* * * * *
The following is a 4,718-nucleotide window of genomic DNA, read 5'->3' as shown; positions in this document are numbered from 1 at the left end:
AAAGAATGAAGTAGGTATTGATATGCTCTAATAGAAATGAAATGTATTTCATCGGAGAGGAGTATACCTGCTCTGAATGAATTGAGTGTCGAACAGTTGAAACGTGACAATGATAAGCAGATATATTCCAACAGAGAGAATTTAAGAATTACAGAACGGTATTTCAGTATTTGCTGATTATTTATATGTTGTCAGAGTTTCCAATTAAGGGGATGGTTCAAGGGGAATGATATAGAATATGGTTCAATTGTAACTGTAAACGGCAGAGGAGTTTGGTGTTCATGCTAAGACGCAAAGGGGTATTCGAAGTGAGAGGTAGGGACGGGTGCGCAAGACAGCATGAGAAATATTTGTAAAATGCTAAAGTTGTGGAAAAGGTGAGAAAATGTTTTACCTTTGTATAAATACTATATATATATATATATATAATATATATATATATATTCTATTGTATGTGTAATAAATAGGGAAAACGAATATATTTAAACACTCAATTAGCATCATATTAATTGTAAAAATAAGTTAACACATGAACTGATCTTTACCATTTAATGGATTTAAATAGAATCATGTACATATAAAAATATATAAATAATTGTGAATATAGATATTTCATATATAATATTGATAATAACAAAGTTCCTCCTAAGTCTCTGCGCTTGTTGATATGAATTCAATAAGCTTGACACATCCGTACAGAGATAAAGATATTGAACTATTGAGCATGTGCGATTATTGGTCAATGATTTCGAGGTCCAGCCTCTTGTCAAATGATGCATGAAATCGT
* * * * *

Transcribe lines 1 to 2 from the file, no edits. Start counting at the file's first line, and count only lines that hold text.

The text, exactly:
The following is a 4,718-nucleotide window of genomic DNA, read 5'->3' as shown; positions in this document are numbered from 1 at the left end:
AAAGAATGAAGTAGGTATTGATATGCTCTAATAGAAATGAAATGTATTTCATCGGAGAGGAGTATACCTGCTCTGAATGAATTGAGTGTCGAACAGTTGAAACGTGACAATGATAAGCAGATATATTCCAACAGAGAGAATTTAAGAATTACAGAACGGTATTTCAGTATTTGCTGATTATTTATATGTTGTCAGAGTTTCCAATTAAGGGGATGGTTCAAGGGGAATGATATAGAATATGGTTCAATTGTAACTGTAAACGGCAGAGGAGTTTGGTGTTCATGCTAAGACGCAAAGGGGTATTCGAAGTGAGAGGTAGGGACGGGTGCGCAAGACAGCATGAGAAATATTTGTAAAATGCTAAAGTTGTGGAAAAGGTGAGAAAATGTTTTACCTTTGTATAAATACTATATATATATATATATATAATATATATATATATATTCTATTGTATGTGTAATAAATAGGGAAAACGAATATATTTAAACACTCAATTAGCATCATATTAATTGTAAAAATAAGTTAACACATGAACTGATCTTTACCATTTAATGGATTTAAATAGAATCATGTACATATAAAAATATATAAATAATTGTGAATATAGATATTTCATATATAATATTGATAATAACAAAGTTCCTCCTAAGTCTCTGCGCTTGTTGATATGAATTCAATAAGCTTGACACATCCGTACAGAGATAAAGATATTGAACTATTGAGCATGTGCGATTATTGGTCAATGATTTCGAGGTCCAGCCTCTTGTCAAATGATGCATGAAATCGT